The self-styled World Championships of horse racing take place this weekend. The Breeders’ Cup at Keeneland in Kentucky will sign-off the International flat racing season with a 2-day bonanza covering 14 top-class races. It’s the most cohesive-looking meeting of this years calendar, and as a result most of the global big-hitters have made it here after an understandably fragmented season, and the owners and trainers are looking to finish the year on a high. With 2 days of action to pick through, I won’t overwhelm you here by dissecting every race, but the international nature of this field means that I can give you steer on some of the races that overseas raiders are targeting.
The Breeders’ Cup Track
Widely regarded as the number one track in the US, Keeneland is the HQ of American racing. Over 95,000 people witnessed the 2015 BC here, and its bi-annual meets coupled with the premium thoroughbred auction house keep this the epicenter of global racing. The dirt track is 1 1/16-mile, and the turf track is a 7 ½ furlong oval. Favorites have a 31% strike rate in Breeders’ Cup races.
Future Stars Friday
Juvenile Turf Sprint – Pick: Golden Pal – 7/4
Day 1 of the meeting will be contested by the 2 year olds. The Juvenile Turf Sprint is a recent addition to this meeting. Wesley Ward has the ammunition to dominate this for years to come. 2 year olds and speedballs are his trademark, and Golden Pal is a worthy favorite having won at Saratoga and hitting the post at Royal Ascot in the Norfolk Stakes. In addition, this race averages a winning ticket payout of $7.08, making it the chalkiest race on the slate. Worthy of a mention here is Mighty Ghurka. He’s ridden by Hollie Doyle, a jockey who has shattered the glass-ceiling in Britain recently, and as a result is picking up top rides like this. She recently won her first Group 1 race and has flown past the record of 117 seasonal winners for a female jockey.
Juvenile Turf – Pick: Battleground – 7/2
The Juvenile Turf, like most of the races on grass, has attracted the top Europeans. French entries Sealiway and Go Athletico will go well, but the one I like is Battleground. The O’Brien stable have won this race four times and that is a good trend to stay on the right side of. Gretzky The Great could run a big race looking to become the first Canadian winner of this, having run up a hat-trick at Woodbine.
Breeders’ Cup Juvenile – Pick: Classier – 10/1
The Breeders’ Cup Juvenile is the showpiece of Fridays racing. Jackie’s Warrior is a short-priced favourite. He led from the gun and won his 4 races to date easily. However, this represents a step-up in trip, and I’m happy to take him on with the Bob Baffert trained Classier. A $775,000 purchase with a sole maiden win at Santa Anita to his name, this horse should improve a bundle. He’s a working mans price so gets my vote here.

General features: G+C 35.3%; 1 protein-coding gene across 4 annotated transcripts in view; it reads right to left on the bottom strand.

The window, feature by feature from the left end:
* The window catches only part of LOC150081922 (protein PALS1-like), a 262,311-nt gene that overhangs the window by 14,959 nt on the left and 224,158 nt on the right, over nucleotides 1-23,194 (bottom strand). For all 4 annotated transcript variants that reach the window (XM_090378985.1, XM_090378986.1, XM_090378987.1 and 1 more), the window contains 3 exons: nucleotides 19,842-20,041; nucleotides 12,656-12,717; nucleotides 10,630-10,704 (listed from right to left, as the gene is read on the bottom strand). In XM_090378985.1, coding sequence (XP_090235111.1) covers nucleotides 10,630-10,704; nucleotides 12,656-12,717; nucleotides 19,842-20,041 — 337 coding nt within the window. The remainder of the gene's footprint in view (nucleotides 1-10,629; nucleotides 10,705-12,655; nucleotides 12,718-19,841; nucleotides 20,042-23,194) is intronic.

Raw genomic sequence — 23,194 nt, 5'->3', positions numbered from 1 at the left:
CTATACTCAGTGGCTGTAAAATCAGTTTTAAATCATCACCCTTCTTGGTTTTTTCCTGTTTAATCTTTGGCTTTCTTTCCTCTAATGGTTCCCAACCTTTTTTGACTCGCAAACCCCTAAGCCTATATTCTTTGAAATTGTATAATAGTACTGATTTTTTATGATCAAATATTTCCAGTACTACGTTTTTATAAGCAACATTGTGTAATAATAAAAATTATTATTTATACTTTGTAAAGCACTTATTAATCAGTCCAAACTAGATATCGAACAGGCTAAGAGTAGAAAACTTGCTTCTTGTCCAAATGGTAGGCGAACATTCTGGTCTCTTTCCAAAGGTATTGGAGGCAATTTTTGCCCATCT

Breeders’ Cup Turf Sprint – Pick: Glass Slippers – 12/1
The BC Turf Sprint is the first race of the day. It includes my strongest fancy, meaning I could be in for a long afternoon. Glass Slippers is a 4 year old filly who really comes into her own in the fall. She beat the flying-machine Battaash in the Prix L’Abbaye at Longchamp last season. The horse ran ok last time out but due to the bottomless ground she is excused.
Breeders’ Cup Mile – Pick: Kameko – 3/1
7 overseas connections have targeted the BC Mile. Circus Maximus is a grand performer but will find a couple too good here. Uni bids to go back to back in this race after winning in 2019 and is 2nd favorite to do so. I like Kameko. I have a personal interest in the horse having seen him win the first ever Group 1 race run on a synthetic surface at my local track Newcastle last season. He went on to take a classic in the 2,000 Guineas at Newmarket. Classic form here does it for me. Front runners have a bad record in this event, therefore Kameko can stalk the pace before coming home in front.
Breeders’ Cup Turf – Pick: Tarnawa – 7/2
The BC Turf is historically the biggest US v The World showdown on the card. There really are no overwhelming trends here, making it difficult to put the smudge of doom next to a single animal. Front-runners and closers have both had their day. 13 of the last 26 winners were Irish-bred and in addition Aidan O’Brien has trained 4 of the last 9 winners and 6 overall. He saddles the top 2 in the market here, Magical and 2018 runner-up Mogul. Mogul may prove a very tough nut to crack. However, there is another Irish raider lurking in the field, and I fancy Tarnawa to take them all down. The Dermot Weld trained filly has been aimed at a fall campaign and has won impressively twice in France.
The Big Race – Pick: Improbable 5/2
The BC Classic is the finale on day 2 and rightly so. The $6 million race features the winner of 2 of this years triple crown races, and they take on the older horses here to determine the champ. Tiz The Law was the talking horse after winning the Belmont bloodlessly. However, in the Derby, Authentic took the honours after a stretch battle. Tiz The Law swerved the Preakness to come straight here. Statistically Authentic has a tough assignment. The Classic is a graveyard for Derby winners, only American Pharoah managing the feat since 1990. The 4 year old Improbable comes here after trouncing Maximum Security in the Awesome Again Stakes 4 weeks ago. That was his 3rd straight Grade 1 win and the step up to 1m 2f has brought about serious improvement in this horse and in conclusion, he wins.